I am certified in EMDR, a Consultant through EMDRIA, and an EMDR Trainer through Trauma Institute.
EMDR stands for Eye Movement Desensitization and Reprocessing. EMDR is one of the most researched effective methods for treating the symptoms related to overwhelming stress and trauma. Millions of people from all over the world have been successfully treated with EMDR and this treatment is ever growing in popularity and demand.
EMDR involves memory reprocessing as part of the approach to help clients heal from traumatic and overwhelming life experience. Utilized during memory reprocessing are typically eye movements, but sometimes other kinds of distraction methods such as tapping or sound. This distraction method, known as bilateral stimulation (BLS), has been proven to help clients get through memories and reorganize how they are felt and held in the body and brain.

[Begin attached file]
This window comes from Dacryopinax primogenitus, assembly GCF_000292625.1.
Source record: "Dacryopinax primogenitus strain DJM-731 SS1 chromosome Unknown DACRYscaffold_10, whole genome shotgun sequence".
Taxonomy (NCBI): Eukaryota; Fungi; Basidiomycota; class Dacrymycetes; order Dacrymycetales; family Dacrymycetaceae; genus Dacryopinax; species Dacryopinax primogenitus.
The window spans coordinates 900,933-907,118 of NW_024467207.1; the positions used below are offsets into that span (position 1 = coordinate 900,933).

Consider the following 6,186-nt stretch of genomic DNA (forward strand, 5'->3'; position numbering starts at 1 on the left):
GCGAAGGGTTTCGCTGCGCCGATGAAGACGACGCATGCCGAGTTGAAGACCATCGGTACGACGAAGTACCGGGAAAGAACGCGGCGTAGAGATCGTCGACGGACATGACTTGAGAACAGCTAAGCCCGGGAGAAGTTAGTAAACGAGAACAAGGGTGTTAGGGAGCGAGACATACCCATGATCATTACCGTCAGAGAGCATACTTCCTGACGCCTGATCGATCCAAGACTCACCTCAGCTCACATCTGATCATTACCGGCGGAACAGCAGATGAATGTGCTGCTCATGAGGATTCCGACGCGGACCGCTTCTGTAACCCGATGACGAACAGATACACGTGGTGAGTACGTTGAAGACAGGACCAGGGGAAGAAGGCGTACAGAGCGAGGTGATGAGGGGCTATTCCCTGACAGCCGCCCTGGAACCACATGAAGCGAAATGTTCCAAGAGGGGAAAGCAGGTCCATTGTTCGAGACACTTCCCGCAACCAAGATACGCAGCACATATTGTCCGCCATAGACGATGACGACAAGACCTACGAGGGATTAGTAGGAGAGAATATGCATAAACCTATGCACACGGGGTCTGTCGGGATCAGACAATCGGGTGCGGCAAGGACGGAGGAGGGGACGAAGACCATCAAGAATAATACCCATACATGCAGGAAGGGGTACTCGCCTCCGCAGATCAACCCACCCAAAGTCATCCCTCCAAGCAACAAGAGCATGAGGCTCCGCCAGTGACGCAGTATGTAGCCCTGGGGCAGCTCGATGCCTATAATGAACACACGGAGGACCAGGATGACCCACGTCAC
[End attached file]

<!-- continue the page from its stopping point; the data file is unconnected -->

EMDR is endorsed by The American Psychiatric Association, the International Society for Traumatic Stress Studies, the Substance Abuse and Mental Health Services Administration, the U.S. Dept. of Veterans Affairs/Dept. of Defense, The Cochrane Database of Systematic Reviews, and the World Health Organization among many other national and international organizations recognize EMDR therapy as an effective treatment.
EMDRIA.org has a short video that can be accessed through this link that further explains EMDR Therapy:
Level 1 certification through the Sensorimotor psychotherapy Institute